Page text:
On the other hand, there are the deeper walls that we put up around ourselves. Walls so we don’t feel, walls that divide or walls to keep others away. These kinds of walls keep us from being truly alive. They shut us off from feeling or grief that is too hard to bear. It’s interesting that Father Greg Boyle SJ, has his ministry in the gang areas of Los Angeles, and he is right there with the people in pain, he does not put walls around his heart even when he has to bury a gang member that he has known and cared for for many years. He goes into the pain and lets it teach him about life. (Read his story in Tattoos on the Heart: The Power of Unboundless Compassion.)
Why do we erect walls in our lives, walls that divide, walls that shut others out? America is always good at putting up walls especially during an election year. Wow, I can’t even listen to all this fighting, bickering and name calling. Walls are created when we think dualistically that someone has to be wrong and I have to be right. How do we stop that kind of madness?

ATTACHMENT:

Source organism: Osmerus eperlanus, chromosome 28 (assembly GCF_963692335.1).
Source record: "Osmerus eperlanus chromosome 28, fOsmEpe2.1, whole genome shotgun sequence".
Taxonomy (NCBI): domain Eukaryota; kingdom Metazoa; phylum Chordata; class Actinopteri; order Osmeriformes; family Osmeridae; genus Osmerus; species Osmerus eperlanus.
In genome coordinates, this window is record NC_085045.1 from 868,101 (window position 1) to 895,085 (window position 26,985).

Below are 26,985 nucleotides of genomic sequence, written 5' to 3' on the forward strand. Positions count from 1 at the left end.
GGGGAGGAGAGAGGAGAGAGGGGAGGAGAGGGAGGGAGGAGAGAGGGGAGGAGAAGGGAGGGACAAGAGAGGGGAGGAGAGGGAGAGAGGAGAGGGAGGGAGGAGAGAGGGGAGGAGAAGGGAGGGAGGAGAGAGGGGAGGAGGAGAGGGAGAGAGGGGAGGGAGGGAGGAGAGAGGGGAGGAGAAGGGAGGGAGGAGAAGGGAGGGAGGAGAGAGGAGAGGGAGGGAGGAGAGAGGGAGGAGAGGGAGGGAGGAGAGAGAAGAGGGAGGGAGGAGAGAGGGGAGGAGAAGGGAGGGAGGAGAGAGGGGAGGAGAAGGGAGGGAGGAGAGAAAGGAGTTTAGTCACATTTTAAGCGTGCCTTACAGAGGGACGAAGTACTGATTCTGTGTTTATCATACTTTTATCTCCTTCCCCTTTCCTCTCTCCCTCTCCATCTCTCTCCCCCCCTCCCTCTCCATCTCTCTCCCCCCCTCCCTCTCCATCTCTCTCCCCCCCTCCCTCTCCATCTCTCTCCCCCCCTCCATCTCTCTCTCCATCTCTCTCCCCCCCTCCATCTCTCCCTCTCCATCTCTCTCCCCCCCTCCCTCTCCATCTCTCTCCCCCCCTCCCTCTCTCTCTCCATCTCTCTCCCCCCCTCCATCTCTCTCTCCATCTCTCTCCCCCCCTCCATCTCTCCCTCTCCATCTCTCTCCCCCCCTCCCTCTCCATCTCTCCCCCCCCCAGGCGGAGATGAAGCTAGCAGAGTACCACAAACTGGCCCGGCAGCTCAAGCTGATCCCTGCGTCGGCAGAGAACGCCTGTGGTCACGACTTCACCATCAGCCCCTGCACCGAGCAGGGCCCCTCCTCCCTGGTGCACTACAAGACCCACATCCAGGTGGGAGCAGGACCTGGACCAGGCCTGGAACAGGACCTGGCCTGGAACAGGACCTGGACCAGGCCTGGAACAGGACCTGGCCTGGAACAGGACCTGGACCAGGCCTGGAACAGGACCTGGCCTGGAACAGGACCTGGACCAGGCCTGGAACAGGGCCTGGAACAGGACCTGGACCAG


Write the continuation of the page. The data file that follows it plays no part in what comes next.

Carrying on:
Thomas Merton was quoted in the Journal Weavings as saying “the fully realized person integrates on the higher level by knowing ‘I love, therefore I am.’” It seems he found that breaking down walls within himself, to get to his true inner nature was freeing and opened him to see with the eyes of the other - to see that we are all one. I am a long way from that, but I want to think that breaking down wall after wall, or layer after layer that keeps me from thinking I’m better or different from another person, is something that is worth working on. Thomas Hart said in a recent article in Presence Magazine “a genuinely spiritual life keeps calling for a complete change of heart. Of course, we all love sometimes, but love as a way of life remains a huge challenge.”